FAYETTEVILLE -- Election officials in Northwest Arkansas say they want to advocate for better election-related laws at the state Legislature.
The Washington County Election Commission agreed Friday to host a regional meeting July 21 of county election officials. The group met sporadically in recent years before being derailed in 2020 by the covid-19 pandemic.
"This will be our first meeting in more than a year," Renee Oelschlaeger, commission chairman, said Friday.
The commissioners said they want to work with other counties to try and influence legislation.
Jennifer Price, Washington County's election director, said the regional election group was having some success with it's lobbying efforts before the covid-19 pandemic. She said the group had a list of issues developed in 2018 resulting in some positive legislation in the 2019 session.
Commissioner Jim Estes said the Legislature too often fails to listen to the people who run the elections.
"Most of the mistakes they made, probably 80% of them are process mistakes because they don't know the election process like the people who are running the elections," Estes said.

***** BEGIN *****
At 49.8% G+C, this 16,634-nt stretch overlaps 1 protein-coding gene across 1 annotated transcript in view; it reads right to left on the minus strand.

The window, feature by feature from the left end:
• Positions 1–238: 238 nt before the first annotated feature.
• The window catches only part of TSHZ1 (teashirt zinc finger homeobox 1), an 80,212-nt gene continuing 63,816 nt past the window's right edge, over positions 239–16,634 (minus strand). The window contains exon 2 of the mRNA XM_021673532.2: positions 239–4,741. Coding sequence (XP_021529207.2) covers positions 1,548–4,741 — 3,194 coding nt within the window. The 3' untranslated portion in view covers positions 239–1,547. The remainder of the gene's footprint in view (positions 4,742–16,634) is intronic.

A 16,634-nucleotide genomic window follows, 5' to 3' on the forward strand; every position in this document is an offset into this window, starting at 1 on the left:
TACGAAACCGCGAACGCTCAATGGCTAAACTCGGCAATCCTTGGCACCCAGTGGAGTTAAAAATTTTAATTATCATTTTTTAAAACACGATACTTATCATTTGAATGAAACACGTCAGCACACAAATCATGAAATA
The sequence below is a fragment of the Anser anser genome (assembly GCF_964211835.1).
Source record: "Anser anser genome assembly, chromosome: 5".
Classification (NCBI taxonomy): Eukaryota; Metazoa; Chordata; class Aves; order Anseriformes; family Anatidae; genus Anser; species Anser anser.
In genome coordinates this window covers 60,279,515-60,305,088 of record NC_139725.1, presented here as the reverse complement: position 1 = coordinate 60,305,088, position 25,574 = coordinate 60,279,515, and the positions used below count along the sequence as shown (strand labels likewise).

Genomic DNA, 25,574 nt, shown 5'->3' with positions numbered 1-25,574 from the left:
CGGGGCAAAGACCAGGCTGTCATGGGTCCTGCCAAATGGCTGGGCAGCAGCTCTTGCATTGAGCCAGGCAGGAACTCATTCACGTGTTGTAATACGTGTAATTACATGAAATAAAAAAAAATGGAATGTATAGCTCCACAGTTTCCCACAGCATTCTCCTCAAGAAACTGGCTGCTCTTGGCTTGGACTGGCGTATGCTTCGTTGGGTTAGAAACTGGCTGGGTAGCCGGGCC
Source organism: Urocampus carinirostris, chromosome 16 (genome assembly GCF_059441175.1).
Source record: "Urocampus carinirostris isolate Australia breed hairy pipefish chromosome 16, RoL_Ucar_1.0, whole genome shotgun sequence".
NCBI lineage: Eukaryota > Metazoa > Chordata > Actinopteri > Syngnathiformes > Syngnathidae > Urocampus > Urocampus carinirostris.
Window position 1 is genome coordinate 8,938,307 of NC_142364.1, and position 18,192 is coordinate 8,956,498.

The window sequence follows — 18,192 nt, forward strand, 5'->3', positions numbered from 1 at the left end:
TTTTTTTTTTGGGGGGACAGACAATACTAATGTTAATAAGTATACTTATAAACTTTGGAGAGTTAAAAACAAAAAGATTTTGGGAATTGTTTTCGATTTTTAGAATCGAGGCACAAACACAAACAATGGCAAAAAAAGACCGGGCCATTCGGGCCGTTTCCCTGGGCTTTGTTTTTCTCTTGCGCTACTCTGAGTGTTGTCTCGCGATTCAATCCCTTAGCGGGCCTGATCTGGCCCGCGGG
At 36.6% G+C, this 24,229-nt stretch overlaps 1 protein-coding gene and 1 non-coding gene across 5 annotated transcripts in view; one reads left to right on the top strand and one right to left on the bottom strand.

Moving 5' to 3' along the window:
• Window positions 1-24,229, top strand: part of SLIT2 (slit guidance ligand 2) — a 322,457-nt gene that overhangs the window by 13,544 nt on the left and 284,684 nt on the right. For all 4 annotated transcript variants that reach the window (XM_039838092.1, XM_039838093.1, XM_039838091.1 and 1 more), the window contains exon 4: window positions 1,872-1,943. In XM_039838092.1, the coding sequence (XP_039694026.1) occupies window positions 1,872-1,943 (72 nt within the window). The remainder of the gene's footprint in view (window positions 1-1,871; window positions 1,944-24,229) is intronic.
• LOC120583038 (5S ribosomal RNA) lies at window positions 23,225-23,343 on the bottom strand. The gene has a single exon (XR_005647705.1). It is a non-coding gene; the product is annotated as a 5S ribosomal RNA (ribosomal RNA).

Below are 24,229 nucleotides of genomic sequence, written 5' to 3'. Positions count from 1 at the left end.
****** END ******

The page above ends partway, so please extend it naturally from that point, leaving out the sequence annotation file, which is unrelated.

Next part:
Estes cited one bill approved in the 2021 session he thinks was unnecessary. The bill requires county poll workers to use a rubber stamp when a ballot is being "spoiled" or discarded.
Estes said he and Price were in Little Rock to speak to legislators on other issues when the bill was brought up. Price explained to the legislators the ballots are printed on thermal paper and ink used with a stamp will smear. She said there had been no problems she knew of with having poll workers write "cancelled" on those ballots.
The bill was approved with the requirement to use a rubber stamp.
Kim Dennison, Benton County's election coordinator, said she has found stamps that will meet the requirements of the new law. The stamps will cost the county about $900.
Dennison said the law requires three different stamps: one for "spoiled" or cancelled ballots; one for rejected ballots that the voting machines won't read but which will be counted later; and one for "abandoned" ballots, which would be any ballot found at a polling place not put through the vote-counting machines.
Dennison said she can't remember the county having any abandoned ballots in the years she has been working elections.
"That's something you might have if you still used paper ballots and you found one just lying around," she said. "The law says we have to do something with them so we have to have the stamp."